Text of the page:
Kex Hostel has free Wi-Fi that was very reliable. The beds were clean with white cotton sheets and comforters. Although, the beds weren't numbered or assigned. The first night, I didn't get into the room until after midnight and the one top bunk that was available did not have a blanket. Hey! Someone stole my blanket! I paid for one and didn't get one! Hmph! I ended up using my long winter coat as a blanket instead and only slept for two hours so it wasn't really an issue. The bunks were really high though (Those Vikings!) and I literally fell out of bed climbing down the next day because the ladder rungs were spaced really far apart. The next night, I ended up being up the whole night anyway because of jetlag and having to be up early for a shuttle back to the airport, so I didn't use the room at all except to leave one suitcase. I noticed one of the guests though, had his bed stolen too, and ended up crashing on the couch in the lobby. If I had stayed longer, it might have been an issue if I wanted a bed for more than a few hours. So just beware, make sure you stake out your spot early if you're in a dorm room, or book early and get a private room.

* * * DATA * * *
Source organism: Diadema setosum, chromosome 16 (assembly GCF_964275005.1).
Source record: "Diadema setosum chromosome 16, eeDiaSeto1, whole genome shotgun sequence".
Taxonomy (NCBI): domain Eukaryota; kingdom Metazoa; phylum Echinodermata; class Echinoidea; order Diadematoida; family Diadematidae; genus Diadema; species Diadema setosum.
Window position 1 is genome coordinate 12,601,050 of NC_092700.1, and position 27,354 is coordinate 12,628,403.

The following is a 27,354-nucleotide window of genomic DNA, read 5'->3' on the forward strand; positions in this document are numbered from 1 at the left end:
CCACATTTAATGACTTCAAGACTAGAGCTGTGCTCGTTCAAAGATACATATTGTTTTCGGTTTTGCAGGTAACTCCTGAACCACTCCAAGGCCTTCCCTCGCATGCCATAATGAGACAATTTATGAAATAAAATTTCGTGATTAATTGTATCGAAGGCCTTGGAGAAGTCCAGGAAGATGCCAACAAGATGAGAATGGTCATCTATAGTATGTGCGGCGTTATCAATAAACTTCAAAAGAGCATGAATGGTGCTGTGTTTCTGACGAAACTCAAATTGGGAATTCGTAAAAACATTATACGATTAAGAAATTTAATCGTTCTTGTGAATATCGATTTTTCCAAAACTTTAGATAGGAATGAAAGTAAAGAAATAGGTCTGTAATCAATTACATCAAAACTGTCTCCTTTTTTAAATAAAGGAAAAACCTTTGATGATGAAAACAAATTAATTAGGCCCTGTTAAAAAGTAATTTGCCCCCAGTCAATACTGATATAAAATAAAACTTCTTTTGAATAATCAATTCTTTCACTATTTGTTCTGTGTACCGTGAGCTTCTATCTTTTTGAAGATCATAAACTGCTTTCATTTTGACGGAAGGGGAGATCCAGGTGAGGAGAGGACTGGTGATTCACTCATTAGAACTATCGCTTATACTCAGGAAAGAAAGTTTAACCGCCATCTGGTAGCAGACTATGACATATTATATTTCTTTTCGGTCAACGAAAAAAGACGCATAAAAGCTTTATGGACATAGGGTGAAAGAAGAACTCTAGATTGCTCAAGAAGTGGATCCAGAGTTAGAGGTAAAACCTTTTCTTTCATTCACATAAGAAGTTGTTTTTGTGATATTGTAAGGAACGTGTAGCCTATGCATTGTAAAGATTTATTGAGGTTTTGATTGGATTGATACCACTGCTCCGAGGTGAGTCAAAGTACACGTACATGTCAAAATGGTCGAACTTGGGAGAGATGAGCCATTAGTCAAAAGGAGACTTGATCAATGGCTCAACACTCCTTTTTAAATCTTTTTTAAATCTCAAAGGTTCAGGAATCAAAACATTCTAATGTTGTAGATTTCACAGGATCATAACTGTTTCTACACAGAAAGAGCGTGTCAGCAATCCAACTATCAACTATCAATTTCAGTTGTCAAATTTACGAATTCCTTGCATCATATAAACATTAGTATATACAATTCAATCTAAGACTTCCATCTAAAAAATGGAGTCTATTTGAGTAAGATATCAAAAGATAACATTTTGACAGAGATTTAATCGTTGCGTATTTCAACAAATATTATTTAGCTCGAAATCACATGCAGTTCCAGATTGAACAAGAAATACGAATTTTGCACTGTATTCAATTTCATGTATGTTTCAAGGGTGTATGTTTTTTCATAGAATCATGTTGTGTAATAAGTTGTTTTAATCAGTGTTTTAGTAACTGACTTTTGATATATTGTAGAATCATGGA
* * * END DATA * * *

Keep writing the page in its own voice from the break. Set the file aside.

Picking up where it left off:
Overall, I had a great experience at Kex Hostel and highly recommend it. The staff were all friendly and helpful, breakfast was delicious, all tours can be booked through here, the location was ideal, and the bed was clean (if you can get a spot).
All Europe posts can be read in Series: Europe, but I suggest reading the Iceland trip in this order:
Saigon's Bakery and Sandwiches - San Gabriel
Kex Hostel - Reykjavik - Iceland
Blue Lagoon - Grindavik - Iceland
Icelandic Phallological Museum - Reykjavik - Iceland
Sun Voyager - Reykjavik - Iceland
Mid-Atlantic Ridge - Thingvellir National Park - Iceland
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5 years ago today, Buttermilk Biscuits from homemade buttermilk, a by-product of my homemade butter.